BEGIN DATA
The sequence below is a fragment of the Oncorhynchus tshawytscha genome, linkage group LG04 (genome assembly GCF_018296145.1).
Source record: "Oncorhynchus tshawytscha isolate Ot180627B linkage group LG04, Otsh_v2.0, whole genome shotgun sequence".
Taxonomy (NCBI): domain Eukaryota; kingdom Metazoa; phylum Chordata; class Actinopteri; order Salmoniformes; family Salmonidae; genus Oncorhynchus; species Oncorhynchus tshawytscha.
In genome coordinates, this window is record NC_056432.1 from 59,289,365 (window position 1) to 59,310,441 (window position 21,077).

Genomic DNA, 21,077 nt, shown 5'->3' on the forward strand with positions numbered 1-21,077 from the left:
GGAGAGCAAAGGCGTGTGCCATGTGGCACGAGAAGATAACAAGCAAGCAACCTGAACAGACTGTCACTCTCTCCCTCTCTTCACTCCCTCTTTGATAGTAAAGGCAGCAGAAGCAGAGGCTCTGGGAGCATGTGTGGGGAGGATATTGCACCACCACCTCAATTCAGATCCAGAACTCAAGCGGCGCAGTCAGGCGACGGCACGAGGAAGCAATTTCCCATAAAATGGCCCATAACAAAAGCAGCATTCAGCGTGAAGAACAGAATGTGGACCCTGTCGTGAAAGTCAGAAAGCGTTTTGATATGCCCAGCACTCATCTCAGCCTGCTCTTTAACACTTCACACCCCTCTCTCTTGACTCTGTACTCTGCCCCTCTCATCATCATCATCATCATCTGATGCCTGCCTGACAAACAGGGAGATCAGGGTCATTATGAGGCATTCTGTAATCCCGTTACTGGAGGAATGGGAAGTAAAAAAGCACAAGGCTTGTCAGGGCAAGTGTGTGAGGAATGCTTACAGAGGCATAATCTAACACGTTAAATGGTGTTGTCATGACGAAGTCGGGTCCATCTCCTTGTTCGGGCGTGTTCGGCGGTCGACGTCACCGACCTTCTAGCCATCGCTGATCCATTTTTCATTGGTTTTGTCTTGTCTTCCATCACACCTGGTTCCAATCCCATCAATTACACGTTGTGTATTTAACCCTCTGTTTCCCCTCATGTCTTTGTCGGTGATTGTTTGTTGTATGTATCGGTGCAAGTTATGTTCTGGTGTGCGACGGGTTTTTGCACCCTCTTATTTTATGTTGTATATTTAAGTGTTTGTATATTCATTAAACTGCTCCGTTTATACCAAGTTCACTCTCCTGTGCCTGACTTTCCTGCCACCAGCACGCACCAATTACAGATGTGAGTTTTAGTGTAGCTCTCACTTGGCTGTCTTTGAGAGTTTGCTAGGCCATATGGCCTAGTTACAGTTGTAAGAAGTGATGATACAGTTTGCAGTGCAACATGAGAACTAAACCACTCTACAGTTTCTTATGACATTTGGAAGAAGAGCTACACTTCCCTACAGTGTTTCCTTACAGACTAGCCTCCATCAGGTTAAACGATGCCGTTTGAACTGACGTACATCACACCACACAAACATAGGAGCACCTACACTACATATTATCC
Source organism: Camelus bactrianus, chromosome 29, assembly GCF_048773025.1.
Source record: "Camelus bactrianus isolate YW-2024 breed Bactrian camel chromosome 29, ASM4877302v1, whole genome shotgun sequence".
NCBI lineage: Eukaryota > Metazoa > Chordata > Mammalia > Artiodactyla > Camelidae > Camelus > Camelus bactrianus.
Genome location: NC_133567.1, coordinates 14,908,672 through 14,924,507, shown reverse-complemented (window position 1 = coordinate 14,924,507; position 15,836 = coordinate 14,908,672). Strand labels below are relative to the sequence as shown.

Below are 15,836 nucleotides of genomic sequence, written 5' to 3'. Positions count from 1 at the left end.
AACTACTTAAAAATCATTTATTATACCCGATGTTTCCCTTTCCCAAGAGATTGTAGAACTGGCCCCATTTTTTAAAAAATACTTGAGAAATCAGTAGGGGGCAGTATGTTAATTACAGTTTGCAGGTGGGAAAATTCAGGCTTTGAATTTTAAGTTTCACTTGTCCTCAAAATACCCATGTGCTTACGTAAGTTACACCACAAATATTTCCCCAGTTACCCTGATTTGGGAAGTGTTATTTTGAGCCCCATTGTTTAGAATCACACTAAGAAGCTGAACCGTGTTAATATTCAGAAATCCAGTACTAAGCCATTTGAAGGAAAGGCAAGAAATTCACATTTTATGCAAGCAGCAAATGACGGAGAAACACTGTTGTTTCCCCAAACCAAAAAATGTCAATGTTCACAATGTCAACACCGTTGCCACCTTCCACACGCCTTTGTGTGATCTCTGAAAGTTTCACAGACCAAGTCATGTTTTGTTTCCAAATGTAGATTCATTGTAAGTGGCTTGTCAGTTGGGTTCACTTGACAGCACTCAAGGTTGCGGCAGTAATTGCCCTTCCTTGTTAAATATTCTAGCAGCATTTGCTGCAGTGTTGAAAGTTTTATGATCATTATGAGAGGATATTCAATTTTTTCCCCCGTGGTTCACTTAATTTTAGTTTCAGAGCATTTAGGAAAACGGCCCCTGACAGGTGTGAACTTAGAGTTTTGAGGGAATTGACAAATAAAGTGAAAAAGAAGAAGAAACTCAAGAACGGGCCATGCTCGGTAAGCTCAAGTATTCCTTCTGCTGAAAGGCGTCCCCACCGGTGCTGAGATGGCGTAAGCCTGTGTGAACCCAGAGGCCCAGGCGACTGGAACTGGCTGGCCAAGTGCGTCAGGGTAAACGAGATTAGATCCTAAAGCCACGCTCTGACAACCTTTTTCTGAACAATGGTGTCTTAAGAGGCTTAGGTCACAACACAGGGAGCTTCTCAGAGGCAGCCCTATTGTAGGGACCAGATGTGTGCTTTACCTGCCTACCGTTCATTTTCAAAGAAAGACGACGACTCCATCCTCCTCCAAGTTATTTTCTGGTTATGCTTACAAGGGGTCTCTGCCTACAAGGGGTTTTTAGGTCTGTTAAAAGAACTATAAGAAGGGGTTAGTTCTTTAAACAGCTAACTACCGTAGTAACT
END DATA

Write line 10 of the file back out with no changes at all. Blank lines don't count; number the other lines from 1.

Genome location: NC_133567.1, coordinates 14,908,672 through 14,924,507, shown reverse-complemented (window position 1 = coordinate 14,924,507; position 15,836 = coordinate 14,908,672). Strand labels below are relative to the sequence as shown.